An Invitation to Enjoy a Vintage Summer

June is a special month for Echoes of Grace. Each week I’ve invited one of my friends to share their words with you. Each has a unique way of communicating; each has a special message. Janet starts off the month with a wonderful invitation that I hope you’ll accept as you journey through this summer.

I remember rolling down the window as soon as we turned into the driveway. Everyone in our family hoped to discover the aroma of my Mamaw’s shrimp gumbo as we tumbled out of the car, only a little restless from our drive from Houston to Port Arthur, TX. This was our summer ritual.  My sister and I spent two weeks every summer in Port Arthur – sharing time in the homes of both sets of our grandparents.

Life moved at a different pace for us during those two weeks. True to her generation, Mamaw  enjoyed the hours it took to slowly stir the roux for her gumbo. Gardening, painting, and golf with her friends were given the time they needed too. One of our Papaws was a carpenter – building almost anything: their house, boats of all sizes, and furniture of many styles.  Papaw’s hobby was fishing. Carpentry is a trade of patience, like the hobbies of fishing, golf, painting, gardening, cooking, canning, and sewing. During our visits, my sister and I moved at their patient pace. It was good.

We did what my grandparents did. We cooked – or at least watched – while Mamaw and Momee worked their craft.  We learned the tedious task of pulling weeds side by side with them in their gardens. In his carpenter shop, we swept sawdust, and watched Papaw build. At Mamaw’s, we played Yahtzee every night after dinner; at Momee’s we shelled peas or pecans while listening to the Astro’s game on the radio with Papaw.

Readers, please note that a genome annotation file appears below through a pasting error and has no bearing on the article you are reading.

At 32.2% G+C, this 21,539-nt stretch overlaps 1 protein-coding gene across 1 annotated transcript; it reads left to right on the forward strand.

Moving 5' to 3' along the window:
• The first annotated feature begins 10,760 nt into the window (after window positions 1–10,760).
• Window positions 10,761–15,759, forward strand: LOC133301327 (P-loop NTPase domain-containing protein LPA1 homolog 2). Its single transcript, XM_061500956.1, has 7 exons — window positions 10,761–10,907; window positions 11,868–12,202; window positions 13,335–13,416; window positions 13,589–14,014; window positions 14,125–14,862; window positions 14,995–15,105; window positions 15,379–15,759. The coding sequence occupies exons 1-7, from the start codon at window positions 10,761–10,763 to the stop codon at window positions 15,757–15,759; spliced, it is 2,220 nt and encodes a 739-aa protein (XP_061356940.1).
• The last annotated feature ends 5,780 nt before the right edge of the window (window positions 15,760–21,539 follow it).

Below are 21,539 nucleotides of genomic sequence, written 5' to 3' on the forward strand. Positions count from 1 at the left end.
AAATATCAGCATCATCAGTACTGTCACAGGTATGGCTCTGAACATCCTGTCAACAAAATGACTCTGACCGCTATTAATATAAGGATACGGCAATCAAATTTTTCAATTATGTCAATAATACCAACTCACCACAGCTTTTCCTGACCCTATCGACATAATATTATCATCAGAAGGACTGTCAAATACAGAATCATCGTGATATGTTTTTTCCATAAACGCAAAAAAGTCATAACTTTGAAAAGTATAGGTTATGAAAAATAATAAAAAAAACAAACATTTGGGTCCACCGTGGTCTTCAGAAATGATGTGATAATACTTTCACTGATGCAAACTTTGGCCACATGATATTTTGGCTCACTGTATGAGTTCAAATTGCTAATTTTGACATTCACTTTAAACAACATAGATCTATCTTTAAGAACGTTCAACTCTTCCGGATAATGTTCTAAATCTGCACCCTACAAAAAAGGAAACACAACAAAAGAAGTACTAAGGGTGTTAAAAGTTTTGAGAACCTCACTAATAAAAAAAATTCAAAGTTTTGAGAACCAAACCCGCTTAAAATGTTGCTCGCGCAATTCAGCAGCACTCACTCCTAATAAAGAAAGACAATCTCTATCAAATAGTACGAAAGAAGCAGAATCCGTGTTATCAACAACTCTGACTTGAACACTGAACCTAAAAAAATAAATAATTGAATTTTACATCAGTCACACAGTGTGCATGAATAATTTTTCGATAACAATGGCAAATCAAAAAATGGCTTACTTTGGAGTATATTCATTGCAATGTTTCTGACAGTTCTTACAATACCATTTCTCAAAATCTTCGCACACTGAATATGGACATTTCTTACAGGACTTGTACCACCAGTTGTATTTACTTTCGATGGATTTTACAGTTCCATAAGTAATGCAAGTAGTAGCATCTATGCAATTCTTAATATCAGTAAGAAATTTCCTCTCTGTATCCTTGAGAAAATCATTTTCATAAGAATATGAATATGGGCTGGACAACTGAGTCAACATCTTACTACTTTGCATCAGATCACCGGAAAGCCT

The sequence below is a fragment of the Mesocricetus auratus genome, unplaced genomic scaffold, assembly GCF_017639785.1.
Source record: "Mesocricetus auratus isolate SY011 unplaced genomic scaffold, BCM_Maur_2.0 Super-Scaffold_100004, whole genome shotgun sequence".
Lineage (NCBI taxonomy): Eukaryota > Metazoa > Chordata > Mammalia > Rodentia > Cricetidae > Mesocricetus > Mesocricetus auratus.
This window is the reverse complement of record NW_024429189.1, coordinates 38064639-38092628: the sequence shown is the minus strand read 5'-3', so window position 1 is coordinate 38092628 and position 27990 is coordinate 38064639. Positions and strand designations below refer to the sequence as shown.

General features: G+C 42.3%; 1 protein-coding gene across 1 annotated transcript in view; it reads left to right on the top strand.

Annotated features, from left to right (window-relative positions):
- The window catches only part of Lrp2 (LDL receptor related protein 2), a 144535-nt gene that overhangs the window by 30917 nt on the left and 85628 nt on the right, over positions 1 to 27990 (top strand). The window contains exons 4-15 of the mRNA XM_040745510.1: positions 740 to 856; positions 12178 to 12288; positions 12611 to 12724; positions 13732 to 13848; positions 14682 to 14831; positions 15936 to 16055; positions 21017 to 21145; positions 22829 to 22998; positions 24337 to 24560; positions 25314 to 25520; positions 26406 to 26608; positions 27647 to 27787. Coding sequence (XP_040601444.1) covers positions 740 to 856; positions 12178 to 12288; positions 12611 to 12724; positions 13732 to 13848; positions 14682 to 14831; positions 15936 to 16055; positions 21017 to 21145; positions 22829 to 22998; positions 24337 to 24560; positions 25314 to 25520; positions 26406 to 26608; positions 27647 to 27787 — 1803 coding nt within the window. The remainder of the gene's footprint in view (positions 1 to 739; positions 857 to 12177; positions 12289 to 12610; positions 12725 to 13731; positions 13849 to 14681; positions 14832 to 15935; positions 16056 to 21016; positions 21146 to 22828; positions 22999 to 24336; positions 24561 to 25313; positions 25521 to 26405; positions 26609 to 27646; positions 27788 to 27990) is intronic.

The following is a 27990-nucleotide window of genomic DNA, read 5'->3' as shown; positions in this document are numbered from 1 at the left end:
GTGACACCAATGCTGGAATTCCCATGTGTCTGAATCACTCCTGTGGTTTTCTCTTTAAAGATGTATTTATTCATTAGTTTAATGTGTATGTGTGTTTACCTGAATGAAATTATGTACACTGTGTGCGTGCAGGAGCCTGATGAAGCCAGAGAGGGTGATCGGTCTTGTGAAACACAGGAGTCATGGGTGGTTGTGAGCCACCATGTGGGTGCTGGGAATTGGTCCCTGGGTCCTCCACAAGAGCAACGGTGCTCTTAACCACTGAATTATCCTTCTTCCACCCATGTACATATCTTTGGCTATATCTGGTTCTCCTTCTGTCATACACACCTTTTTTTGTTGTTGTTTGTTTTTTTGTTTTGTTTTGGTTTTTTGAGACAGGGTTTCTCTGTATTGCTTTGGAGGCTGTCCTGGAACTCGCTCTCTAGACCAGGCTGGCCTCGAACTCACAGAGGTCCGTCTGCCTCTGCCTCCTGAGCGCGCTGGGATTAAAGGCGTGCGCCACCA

As I write this story, I wonder… how old do you think I am?  Summer routines have changed.

The speed of life in summer now resembles the speed of life in the other seasons. Some families enjoy extended bedtimes and “no alarm” mornings.  But once every one is awake,  the clamor for entertainment awakens, too. That “E” word.  Entertainment.

As an occasional guest, entertainment offers the needed laughter, silliness, and the right dose of adrenaline.

But just like any guest, entertainment can make itself too much at home, out-stay its welcome, and change the speed of summer.

Summer longs to offer rest and restoration experiencing most days on “leisure” speed.  Our very souls ache to dance to summer’s slow songs.

Our bodies fight the deceleration.  We’re used to running on adrenaline – and the cortisol cocktail that third degree stress requires as we keep up with the pace of overcrowded schedules. Slowing down creates an unfamiliar tension.

Responding to this tension, we’ll either order from the menu of Entertainment, or we’ll trust and lean in and pick a lighter summer entree’ from the Leisure menu. We love entertainment, and we long to enjoy leisure. Do you recognize yourself?

It’s part of being created in the image of God. Jesus enjoyed weddings, dinner parties, and being the featured speaker of The Hillside Sermon on the Mount.

Many mornings, He lingered alone with His Father.  Many evenings, he lounged at the table with good friends, long after the meal was a memory. He was a carpenter too; a trade of patience.

I’m 54.  Maybe our generation can help re-calibrate the speed of summer.  What if our homes offer the aroma of leisure, simmering like gumbo in a family-size pot on very low heat; or what if restless babies are comforted in the arms of caregivers whose pulse invites them to a calm and quiet rhythm.

I’m comforted in the lap of my Father who invites me to a calm and quiet rhythm.

May it be well with your soul, this summer.

“He lets me lie down in green pastures;
He leads me beside the still and quiet waters.”
Psalm 23:2, Amplified

A self-proclaimed graceologist, Janet Newberry and her husband Doug are dedicated to a marriage that is a relationship of trust and an intimate community of grace.  Their deepest desire is to see other families delight in the real life, love, and freedom grace offers.

Janet writes regularly at


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